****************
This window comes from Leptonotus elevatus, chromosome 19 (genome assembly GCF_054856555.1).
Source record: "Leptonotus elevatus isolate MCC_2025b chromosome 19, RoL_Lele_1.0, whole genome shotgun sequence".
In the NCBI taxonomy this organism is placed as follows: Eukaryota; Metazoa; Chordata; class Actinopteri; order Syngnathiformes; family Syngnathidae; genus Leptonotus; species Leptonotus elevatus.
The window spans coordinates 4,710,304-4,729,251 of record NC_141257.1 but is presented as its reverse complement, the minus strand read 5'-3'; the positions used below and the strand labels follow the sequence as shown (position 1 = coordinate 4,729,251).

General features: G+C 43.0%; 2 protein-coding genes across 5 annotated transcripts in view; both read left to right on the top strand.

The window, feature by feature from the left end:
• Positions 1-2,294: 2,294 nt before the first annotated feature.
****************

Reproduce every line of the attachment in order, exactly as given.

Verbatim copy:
This window comes from Leptonotus elevatus, chromosome 19 (genome assembly GCF_054856555.1).
Source record: "Leptonotus elevatus isolate MCC_2025b chromosome 19, RoL_Lele_1.0, whole genome shotgun sequence".
In the NCBI taxonomy this organism is placed as follows: Eukaryota; Metazoa; Chordata; class Actinopteri; order Syngnathiformes; family Syngnathidae; genus Leptonotus; species Leptonotus elevatus.
The window spans coordinates 4,710,304-4,729,251 of record NC_141257.1 but is presented as its reverse complement, the minus strand read 5'-3'; the positions used below and the strand labels follow the sequence as shown (position 1 = coordinate 4,729,251).

General features: G+C 43.0%; 2 protein-coding genes across 5 annotated transcripts in view; both read left to right on the top strand.

The window, feature by feature from the left end:
• Positions 1-2,294: 2,294 nt before the first annotated feature.